There are a few fastfood restaurants that are notorious for filling the cups almost entirely with ice before pouring any of the beverage into the cup.  Even on a hot day, that's enough ice to keep the cup cold for over an hour, but most customers will consume the meal and beverage within maybe 15 minutes from receiving their order.  Clearly, that's way kittening too much ice.

What's worse, is that while ice is relatively cheap, it's far from being free from an energy usage standpoint.  Refrigeration units take energy to produce the ice, whereas the energy needed to dispense a beverage into the cup is virtually nil since they typically use ither pressure or gravity fed systems.  Thus, every extra bit of ice contained in a cup instead of the desired beverage is using significantly more energy, and any ice left over is purely wasted energy.

So while this claim against Starbucks is frivalous, there is a real underlying issue here that needs to be addressed.

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Re: US woman sues Starbucks for $5 mn over ice in cold drinks
« Reply #2 on: May 03, 2016, 02:45:05 PM »
Ice is an ingredient in an "iced" drink, so you can't claim that you aren't getting what is advertised by removing an ingredient.  It doesn't make any sense.  The fact that Starbucks does have a line on the cup to make the ice added be uniform is a good control measure.  Starbucks is very good at making drinks to customer requests, she could have asked for ~10 ice cubes and they probably would have complied.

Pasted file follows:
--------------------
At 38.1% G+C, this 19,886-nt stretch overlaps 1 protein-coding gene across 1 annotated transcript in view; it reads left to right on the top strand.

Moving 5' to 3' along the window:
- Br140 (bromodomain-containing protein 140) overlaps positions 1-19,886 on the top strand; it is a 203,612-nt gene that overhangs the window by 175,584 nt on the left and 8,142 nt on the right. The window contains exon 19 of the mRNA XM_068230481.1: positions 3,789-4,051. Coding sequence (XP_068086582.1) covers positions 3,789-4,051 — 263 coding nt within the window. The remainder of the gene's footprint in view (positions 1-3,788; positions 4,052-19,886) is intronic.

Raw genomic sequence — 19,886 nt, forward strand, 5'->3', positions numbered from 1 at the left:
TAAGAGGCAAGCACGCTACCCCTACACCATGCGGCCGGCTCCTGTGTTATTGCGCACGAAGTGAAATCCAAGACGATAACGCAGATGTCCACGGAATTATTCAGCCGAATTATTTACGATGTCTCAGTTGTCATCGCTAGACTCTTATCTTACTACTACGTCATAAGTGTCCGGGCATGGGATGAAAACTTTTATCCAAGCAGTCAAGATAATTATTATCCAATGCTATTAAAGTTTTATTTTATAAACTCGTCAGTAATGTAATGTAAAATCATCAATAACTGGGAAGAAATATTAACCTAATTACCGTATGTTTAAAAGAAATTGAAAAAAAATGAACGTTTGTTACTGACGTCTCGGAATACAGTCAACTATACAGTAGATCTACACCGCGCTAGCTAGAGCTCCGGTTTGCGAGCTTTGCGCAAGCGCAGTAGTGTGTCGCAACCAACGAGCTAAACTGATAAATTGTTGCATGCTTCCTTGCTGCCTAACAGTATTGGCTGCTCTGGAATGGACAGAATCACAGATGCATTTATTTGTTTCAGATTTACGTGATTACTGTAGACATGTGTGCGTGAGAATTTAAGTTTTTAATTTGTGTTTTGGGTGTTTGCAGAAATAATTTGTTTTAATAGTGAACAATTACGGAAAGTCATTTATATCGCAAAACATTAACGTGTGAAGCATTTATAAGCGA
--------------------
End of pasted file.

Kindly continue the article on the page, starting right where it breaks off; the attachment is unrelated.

I don't go to Starbucks much.  I don't like when Starbucks veers into politics.  But, this gold digger is just trying to manufacture a pay day from a totally frivolous lawsuit.

  • belzebu
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Re: US woman sues Starbucks for $5 mn over ice in cold drinks
« Reply #3 on: May 03, 2016, 03:18:07 PM »
Many times I ask for my drink without ice and later I ask for a glass of ice, then I use as I want.

  • Kalendraf
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Re: US woman sues Starbucks for $5 mn over ice in cold drinks
« Reply #4 on: May 03, 2016, 03:46:34 PM »
Many times I ask for my drink without ice and later I ask for a glass of ice, then I use as I want.
That's a better option to consider.

However, from a drive-thru standpoint, it's easy to forget to request "no ice". Amidst the flurry of making/clarifying your order, giving them your money or credit card, getting back your change or card, getting the cups and getting them into the vehicle cup holders and finally getting the rest of your order, it  may not be obvious how much ice they've loaded into the cup until you've proceeded well off the premises.

From a few local fastfood chains, I've had several cases where I started drinking the soda on the way home, and emptying the drink portion in under 5 minutes of driving, at which point I opened the cup to discover it was still 90% filled with ice.  Seriously!?!?!  I'm fine with maybe 25% of the cup having ice, but more than 50% is way too much, and 90% is just idiotic.  Of course the next time I go there, I entirely forget about this, fail to request no ice, and end up repeating the entire episode again.  Blame me for not remembering, but ideally, I wouldn't have to keep track of which of the fastfood chains have overly liberal ice policies.  I'd also be ok with the clerks asking "Would you like ice with your drink?" instead of automatically assuming that every customer wants to turn their cup into an Antarctic glacier simulation.


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Re: US woman sues Starbucks for $5 mn over ice in cold drinks
« Reply #5 on: May 03, 2016, 05:28:37 PM »
Sure.

I do that when I'm actually in the bar/restaurant, where usually the drink is also more expensive. I won't make a fuss about a cup of soda in a drive-thru :) , but some cocktails and stuff I want the most in my glass.